According to data collected by World Health Organization (WHO) from five continents during a span of more than thirty years, the occurrence of prostate cancer has been reportedly declining or stabilizing in men.
The prostate gland is part of the male reproductive system and lies under the bladder, known for secreting seminal fluid and creating a platform for transporting sperm. Most men diagnosed with prostate cancer are aged 65 or older, and they usually do not die from the disease.
Dr. Alex Krist, Professor of Family Medicine and Population Health at Virginia Commonwealth University, as well as Vice Chairman of the US Preventive Services Task Force, elaborated on the commonalities of the cancer. Although not partaking in this study, Dr. Krist discusses that although prostate cancer “is one of the most common cancers that affects men,” it does not grow as rapidly as other cancers. The new study from WHO shows that prostate cancer is the second most common cause of cancer diagnosis among men, and the sixth most common cause of death. It is also noted that since the year 2012, prostate cancer has been the leading cause of death among men in 51 countries worldwide.
Reported as one of the fatal types of cancer for men in the United States and all over the world, recent research dating from 1980 to 2012 shows a new movement towards a promising future for prostate cancer patients. Researchers from the American Association of Cancer Research elaborated during a meeting in Atlanta, Georgia on Tuesday that the number of instances of men diagnosed with and dying of prostate cancer in most parts of the world either declined or remained on a stable trend.
According to the study, seven countries reported that the rate of prostate cancer diagnoses has decreased between the years 2008 and 2012. Thirty-three other countries demonstrated a steady rate of the diagnosis during the same timeline. Of all countries reported, The United States reports the highest decline of prostate cancer diagnoses during the years 2008 to 2012.
This data is based on the survival rate of patients diagnosed with the disease and it depends on factors such as the depth of how far the cancer has metastasized. Usually, men diagnosed with the low-risk version of the disease are not following through with treatment. Men are 2-3 times more susceptible to being diagnosed with prostate cancer if an immediate family member has the disease. The cancer is also more commonly found in African-Americans, therefore race has played a factor in the disease.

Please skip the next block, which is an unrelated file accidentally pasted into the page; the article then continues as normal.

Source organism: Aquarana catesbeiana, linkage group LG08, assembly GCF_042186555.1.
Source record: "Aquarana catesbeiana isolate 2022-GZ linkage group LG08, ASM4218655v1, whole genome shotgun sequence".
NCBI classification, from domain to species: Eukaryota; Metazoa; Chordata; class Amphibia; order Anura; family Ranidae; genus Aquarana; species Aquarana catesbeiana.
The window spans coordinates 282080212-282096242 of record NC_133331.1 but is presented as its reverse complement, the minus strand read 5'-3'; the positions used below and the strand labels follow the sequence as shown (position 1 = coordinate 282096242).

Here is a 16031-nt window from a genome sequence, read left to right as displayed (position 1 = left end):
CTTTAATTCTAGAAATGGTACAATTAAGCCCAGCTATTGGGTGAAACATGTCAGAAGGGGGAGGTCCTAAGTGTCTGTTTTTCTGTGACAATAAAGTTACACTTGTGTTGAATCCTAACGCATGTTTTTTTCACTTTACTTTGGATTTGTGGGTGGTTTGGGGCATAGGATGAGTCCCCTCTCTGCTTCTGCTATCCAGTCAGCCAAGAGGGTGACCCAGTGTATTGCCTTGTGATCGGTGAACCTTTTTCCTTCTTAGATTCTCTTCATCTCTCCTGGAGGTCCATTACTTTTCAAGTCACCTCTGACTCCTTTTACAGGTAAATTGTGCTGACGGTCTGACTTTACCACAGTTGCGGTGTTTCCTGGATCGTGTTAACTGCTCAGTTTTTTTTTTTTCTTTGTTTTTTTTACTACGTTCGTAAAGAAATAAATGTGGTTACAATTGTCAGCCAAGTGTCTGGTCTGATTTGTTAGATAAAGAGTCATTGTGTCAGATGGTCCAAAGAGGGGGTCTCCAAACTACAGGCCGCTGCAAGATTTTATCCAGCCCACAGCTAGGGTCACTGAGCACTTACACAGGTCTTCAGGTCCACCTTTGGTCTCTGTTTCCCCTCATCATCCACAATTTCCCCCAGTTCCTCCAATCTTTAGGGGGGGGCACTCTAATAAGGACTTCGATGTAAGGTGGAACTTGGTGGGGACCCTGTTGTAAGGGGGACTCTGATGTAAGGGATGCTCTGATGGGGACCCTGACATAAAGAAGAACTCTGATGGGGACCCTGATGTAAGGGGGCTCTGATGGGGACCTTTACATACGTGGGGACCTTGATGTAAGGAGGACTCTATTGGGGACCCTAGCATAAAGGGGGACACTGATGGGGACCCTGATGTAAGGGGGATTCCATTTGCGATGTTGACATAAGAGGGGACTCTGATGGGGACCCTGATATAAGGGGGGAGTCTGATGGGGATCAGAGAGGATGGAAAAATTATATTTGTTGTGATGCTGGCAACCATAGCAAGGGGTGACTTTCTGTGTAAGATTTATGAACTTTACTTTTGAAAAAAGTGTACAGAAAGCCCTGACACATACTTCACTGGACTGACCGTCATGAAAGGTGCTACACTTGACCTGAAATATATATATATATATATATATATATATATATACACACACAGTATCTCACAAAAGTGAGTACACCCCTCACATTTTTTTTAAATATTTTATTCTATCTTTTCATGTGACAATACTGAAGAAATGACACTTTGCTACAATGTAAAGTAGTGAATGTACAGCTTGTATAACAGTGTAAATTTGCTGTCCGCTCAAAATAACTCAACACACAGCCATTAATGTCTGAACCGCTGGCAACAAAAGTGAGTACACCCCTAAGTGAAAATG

The challenges that were present in creating a universal database for prostate cancer patients worldwide included the differences in detecting the disease and having medicinal options at their disposal. Marybeth Freeman, Senior Associate Scientist of Surveillance Research at the American Cancer Society and lead study author, emphasizes that studies in the past have insinuated a substantial amount of disparity in prostate cancer rates around the world “due to factors including detection practices, availability of treatment, and genetic factors.” Freeman supports regular screenings that detect prostate-specific antigens, a test that was FDA (Food and Drug Administration) approved in 1986 to properly manage traces of prostate cancer. She and her colleagues believe its more frequent use has lowered the number of diagnoses reported from the early 2000s to 2015. She also observes that in countries with lower socioeconomic conditions where the screening was not as much accessible, later diagnoses and greater cases of death were commonly reported.
The highest number of cases of the cancer during the years 2008 to 2012 were reported in Brazil, Lithuania, and Australia. The highest occurrence of death from prostate cancer, however, took place in Barbados, Trinidad and Tobago, Cuba, South Africa, Lithuania, Estonia and Latvia.
One downfall that is noted on prostate cancer screenings is the risk of over-diagnosing and excessive treatment. The United States Preventive Services Task Force states that although the screening has transformed the world of medicine in this particular sector, it should not be abused for all patients. Dr. Krist elaborates that “Men age 70 and above should not be screened for prostate cancer, as the harms outweigh the benefits for this age group.’ Therefore, the Task Force concludes that men age 55 to 69 should not immediately be obliged to get screened for prostate cancer, and the decision should be made on a case-by-case basis after discussing the decision with the doctor.
Freeman recognizes the uncertainty in the entirety of this data and the various ways the information was collected from various countries with different socioeconomic conditions, however she maintains that the study provides a more ample amount of information regarding prostate cancer on a global platform.